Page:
Ask Author Law

Who controls the right to write about people?

January 9, 2015

Tags: Author Law, Writing, Sallie Randolph, Authorlaw, Copyright, Publishing, Books, Contracts, Freelance, IP Law, Intellectual Property, Author, Publishing, First Amendment

Ask Author Law is a Q&A blog about legal issues for authors. I am a practicing attorney, freelance writer, and publishing consultant. I focus my law practice on the representation of authors, often consulting with or serving as co-counsel to other attorneys on publishing cases. This information is for general purposes only and is not legal advice. Asking a question or reading an answer does not create an attorney-client relationship.

Q: I wrote a book that was to include information about a well-known (and somewhat controversial) local minister, now deceased, who was an integral player in the story I was telling. During the course of my research I interviewed many members of his congregation, some of his colleagues, and his successor. I showed a copy of my manuscript to one of the prominent members of his congregation to review for accuracy and to see if he would give me a quote I could use as a cover blurb.

A few days later, out of the blue, I received a letter from a lawyer representing the church. The letter said that the church’s board of trustees had voted unanimously to withdraw permission to write about the minister because it had been his wish not to be written about.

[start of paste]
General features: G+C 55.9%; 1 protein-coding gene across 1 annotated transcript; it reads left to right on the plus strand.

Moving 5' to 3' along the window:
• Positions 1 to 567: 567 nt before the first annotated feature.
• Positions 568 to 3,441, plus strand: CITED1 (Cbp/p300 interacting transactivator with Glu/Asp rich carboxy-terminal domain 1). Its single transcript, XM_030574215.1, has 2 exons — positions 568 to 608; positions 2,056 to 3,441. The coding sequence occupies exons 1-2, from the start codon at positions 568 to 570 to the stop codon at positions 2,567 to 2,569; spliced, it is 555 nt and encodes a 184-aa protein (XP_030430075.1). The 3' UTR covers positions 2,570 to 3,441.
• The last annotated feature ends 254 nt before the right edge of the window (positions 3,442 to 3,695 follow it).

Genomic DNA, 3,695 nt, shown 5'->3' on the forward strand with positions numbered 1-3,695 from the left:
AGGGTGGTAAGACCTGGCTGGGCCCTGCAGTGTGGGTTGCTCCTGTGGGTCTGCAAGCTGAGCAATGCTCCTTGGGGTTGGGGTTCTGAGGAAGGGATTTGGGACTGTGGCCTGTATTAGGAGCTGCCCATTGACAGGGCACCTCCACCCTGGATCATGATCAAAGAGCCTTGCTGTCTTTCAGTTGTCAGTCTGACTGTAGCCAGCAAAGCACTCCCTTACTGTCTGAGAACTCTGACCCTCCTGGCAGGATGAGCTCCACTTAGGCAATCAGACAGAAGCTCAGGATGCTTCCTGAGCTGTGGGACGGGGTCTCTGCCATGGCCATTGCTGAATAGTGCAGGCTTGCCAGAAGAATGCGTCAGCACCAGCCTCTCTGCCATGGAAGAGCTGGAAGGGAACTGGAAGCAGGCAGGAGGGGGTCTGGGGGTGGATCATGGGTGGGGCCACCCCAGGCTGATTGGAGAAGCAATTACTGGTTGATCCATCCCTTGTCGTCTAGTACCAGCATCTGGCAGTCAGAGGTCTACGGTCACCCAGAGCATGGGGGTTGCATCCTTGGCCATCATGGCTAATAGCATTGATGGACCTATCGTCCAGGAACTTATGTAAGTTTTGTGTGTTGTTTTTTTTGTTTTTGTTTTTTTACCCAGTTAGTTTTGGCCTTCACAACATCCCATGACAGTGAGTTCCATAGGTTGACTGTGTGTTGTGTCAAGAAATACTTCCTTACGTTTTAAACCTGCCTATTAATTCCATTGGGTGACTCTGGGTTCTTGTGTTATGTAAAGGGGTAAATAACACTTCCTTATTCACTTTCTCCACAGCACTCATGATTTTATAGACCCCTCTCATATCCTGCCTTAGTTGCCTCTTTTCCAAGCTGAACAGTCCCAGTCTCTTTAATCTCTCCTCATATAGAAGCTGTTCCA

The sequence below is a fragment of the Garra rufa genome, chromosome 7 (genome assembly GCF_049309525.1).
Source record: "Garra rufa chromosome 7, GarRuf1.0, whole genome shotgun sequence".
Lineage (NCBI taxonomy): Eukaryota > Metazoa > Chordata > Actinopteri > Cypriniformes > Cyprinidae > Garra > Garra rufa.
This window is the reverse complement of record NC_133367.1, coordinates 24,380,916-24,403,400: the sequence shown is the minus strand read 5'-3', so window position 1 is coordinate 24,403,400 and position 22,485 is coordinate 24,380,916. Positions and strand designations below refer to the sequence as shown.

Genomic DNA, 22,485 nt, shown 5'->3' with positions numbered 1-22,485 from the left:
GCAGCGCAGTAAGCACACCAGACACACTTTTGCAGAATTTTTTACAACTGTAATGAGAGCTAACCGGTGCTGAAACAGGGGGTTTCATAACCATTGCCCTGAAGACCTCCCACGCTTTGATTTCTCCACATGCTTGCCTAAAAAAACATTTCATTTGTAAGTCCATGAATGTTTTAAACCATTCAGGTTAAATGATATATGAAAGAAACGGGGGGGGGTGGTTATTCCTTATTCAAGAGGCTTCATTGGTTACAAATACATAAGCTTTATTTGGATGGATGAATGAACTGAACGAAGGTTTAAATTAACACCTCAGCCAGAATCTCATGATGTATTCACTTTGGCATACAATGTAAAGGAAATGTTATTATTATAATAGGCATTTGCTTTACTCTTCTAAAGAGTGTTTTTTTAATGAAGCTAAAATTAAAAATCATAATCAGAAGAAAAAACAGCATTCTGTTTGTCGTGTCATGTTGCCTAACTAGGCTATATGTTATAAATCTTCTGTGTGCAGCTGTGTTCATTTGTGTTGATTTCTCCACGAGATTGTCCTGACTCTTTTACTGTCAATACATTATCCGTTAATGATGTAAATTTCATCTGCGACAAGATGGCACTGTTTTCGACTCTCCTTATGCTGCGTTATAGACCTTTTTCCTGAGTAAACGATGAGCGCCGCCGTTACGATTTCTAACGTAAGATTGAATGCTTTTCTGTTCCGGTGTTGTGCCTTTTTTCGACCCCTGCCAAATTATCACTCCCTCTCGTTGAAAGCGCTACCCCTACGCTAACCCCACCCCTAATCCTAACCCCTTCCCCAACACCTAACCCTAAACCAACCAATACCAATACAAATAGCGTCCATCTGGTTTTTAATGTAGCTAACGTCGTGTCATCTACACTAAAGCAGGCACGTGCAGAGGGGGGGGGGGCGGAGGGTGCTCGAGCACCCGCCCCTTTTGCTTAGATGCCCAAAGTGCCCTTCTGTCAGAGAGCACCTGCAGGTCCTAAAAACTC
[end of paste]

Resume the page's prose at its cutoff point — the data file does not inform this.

It went on to say, “the Board, therefore, insists that you cease and desist from publishing any article or book about Rev. John Doe (name changed) in any form or manner,” and warned that if my book was published with the material on the minister included they would take legal action against me. This material is an important part of my book, which has already been accepted by a publisher. What can I do?

A: In the United States we have the right to write accurately about people and events. The subject of a book or article (or his associates) has no right to prevent you from writing about him, as long as you are truthful. When the subject is dead, you can’t even libel him or invade his privacy.

In my opinion, you can either ignore the letter or respond politely, saying that there is no legal basis behind these demands and that you intend to exercise your first amendment right to write about the minister. As an alternative to responding yourself, you could ask a lawyer write on your behalf. That might give the response more weight. From a strategic perspective, I’d advise responding with a polite but firm letter from either you or a lawyer just because it’s helpful to all writers to correct grossly mistaken views such as those expressed in this letter.

You should also be careful in negotiating the publishing contract to make sure that you are only responsible for “damages finally sustained” in the event of a lawsuit, rather than any “claims” or other results short of a final damage award based on an actual breach of your warranty. If you think there is a risk of a nuisance suit, you may want to see if the publisher will add you to its insurance. If you’ve already signed a publishing contract, you should probably consult with the publisher about ways to manage this risk. Many publishers will back you up. Some might want you to bear all the risk. If you have doubts about your legal liability, you should probably enlist the help of an attorney.


Quoting from an actual letter